“What happens if I can’t make my mortgage payments? Will the bank seize my property?” is a question many are asking in these challenging times. It’s not surprising given the current economic climate in Australia, where the inflation rate is at 7%, and prices are almost 39% higher compared to previous years.
So today, we will discuss the potential consequences of being unable to pay your mortgage and provide some guidance on the steps you can take to manage this challenge.
Can I skip just one month of mortgage repayment?
Yes, but there’s a catch: you must let your lender know. Lenders are often willing to work with borrowers who are proactive about their circumstances. They may be able to offer you a temporary hardship variation, which could include deferring your mortgage payment for a short period.
If you miss a payment without notifying your lender, it could be marked as a default on your credit report. This can negatively impact your credit score, making it harder for you to borrow money in the future.
What happens if you stop making mortgage payments?
Several things can happen, each more serious than the last. Here’s a breakdown of what you might expect:
If you miss a mortgage payment, your lender will likely charge you a late fee. The amount of this fee can vary, but it’s typically a percentage of your mortgage payment. This fee will be added to the total amount you owe. This typically applies if you’re within 90 days from your payment due date.
If you continue to miss payments, your loan could go into default. This typically happens after about 90 days of missed payments. Once your loan is in default, this will reflect in your credit report and stay there for five years.
Damage to credit score
Once your credit report shows that your mortgage is in default, your credit score can significantly get lower. This affects your ability to borrow money in the future–at least until the “default” mark is gone.
If your loan defaults, your lender will notify you and give you 30 days to pay. If they don’t hear from you, the lender may start the foreclosure process. This is a legal process where the lender takes possession of your property because you failed to make payments. The foreclosure process can take several months to a year to complete.
If your property is foreclosed, you will eventually be evicted. This means you’ll have to leave your home. The timeline for eviction can vary, but typically you’ll receive a notice giving you a certain amount of time to vacate the property.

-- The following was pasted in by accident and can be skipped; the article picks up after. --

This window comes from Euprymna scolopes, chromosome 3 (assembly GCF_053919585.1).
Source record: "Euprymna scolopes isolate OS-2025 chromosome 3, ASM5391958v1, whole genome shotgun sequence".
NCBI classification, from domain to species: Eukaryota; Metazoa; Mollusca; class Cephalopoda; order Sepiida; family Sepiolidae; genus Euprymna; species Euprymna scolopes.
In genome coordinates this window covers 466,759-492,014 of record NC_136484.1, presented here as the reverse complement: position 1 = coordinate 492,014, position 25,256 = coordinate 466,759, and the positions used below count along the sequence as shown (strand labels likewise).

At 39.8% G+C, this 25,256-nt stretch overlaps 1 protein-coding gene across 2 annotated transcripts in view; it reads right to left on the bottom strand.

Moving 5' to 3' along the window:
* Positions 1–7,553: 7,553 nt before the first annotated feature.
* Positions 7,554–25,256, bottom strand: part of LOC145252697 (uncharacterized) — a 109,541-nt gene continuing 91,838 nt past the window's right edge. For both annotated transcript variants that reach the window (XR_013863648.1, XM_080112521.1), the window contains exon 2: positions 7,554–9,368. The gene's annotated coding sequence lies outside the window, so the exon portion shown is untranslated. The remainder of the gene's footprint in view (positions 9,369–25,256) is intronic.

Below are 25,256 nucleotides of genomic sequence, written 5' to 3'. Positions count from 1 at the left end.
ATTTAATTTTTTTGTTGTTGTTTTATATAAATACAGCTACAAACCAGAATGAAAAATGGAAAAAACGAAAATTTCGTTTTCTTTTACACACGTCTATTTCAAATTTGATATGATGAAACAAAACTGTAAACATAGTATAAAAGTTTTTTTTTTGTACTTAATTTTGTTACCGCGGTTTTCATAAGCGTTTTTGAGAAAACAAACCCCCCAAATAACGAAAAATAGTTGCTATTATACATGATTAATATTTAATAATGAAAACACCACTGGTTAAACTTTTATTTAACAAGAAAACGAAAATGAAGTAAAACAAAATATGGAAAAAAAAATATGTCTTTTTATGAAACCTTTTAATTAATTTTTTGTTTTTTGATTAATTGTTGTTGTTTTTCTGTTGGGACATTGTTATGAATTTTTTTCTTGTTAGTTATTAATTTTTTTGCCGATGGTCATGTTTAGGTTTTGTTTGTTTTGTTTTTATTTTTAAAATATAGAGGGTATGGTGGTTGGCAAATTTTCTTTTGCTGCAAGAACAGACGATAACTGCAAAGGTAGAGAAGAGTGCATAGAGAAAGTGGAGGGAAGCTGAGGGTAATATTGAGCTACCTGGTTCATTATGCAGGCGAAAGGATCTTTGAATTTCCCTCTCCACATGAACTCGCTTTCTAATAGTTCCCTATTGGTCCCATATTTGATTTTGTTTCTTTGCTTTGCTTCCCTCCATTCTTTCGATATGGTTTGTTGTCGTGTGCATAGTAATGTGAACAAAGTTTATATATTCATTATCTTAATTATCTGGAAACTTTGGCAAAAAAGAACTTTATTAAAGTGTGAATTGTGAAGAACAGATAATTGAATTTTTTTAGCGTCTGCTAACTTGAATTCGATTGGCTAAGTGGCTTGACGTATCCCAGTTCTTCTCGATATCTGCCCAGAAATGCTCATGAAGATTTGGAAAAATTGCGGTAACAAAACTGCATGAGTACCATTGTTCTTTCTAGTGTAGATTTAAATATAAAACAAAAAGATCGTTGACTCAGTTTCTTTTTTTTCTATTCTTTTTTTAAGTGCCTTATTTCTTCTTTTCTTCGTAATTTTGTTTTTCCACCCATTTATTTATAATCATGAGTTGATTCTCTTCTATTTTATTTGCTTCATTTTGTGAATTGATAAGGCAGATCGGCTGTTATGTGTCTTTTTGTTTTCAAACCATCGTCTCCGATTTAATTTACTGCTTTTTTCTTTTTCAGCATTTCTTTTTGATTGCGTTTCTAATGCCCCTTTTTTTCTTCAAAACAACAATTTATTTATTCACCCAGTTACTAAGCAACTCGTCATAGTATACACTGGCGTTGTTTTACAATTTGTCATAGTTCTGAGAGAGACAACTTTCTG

How soon should I contact my lender if I can’t pay?
As soon as you realise you’re facing financial difficulties and your circumstances are unlikely to change in the immediate future. This could be due to various reasons such as job loss, critical illness, or any other significant life event that impacts your income.
How can I avoid foreclosure on my home?
Contact your lender
As mentioned earlier, your first step should be to contact your lender as soon as you realise you’re having financial difficulties. They can offer solutions such as modifying your loan terms.
If your financial difficulties are due to circumstances beyond your control, such as job loss or illness, you may be eligible to apply for financial hardship assistance. This could involve changing the terms of your loan, such as extending the length of the loan or temporarily pausing or reducing your repayments. Lenders in Australia are required to consider requests for financial hardship assistance.
Get financial counselling
Financial counsellors can provide free, independent and confidential advice to help you understand your options and navigate your financial situation. They can help you create a budget, suggest ways to manage your debt, and provide information about government assistance programs.
Speak with a legal advisor
If you’re facing the threat of foreclosure, consulting with a legal advisor may be beneficial. They can help you understand the legal process and your rights and may be able to negotiate with your lender on your behalf.
Free legal advice is available from community legal centres and each state’s and territory’s Legal Aid agencies.
You might consider refinancing your mortgage if you have equity in your home and a good credit score. This involves taking out a new loan to pay off your existing mortgage. The new loan may have better terms, such as a lower interest rate or longer repayment period, which could make your repayments more manageable.
Consider selling the property and downsizing
If other options aren’t viable or enough to alleviate your financial strain, consider selling your property and moving to a more affordable home. This can be a difficult decision, but it could help you avoid foreclosure and reduce your financial stress.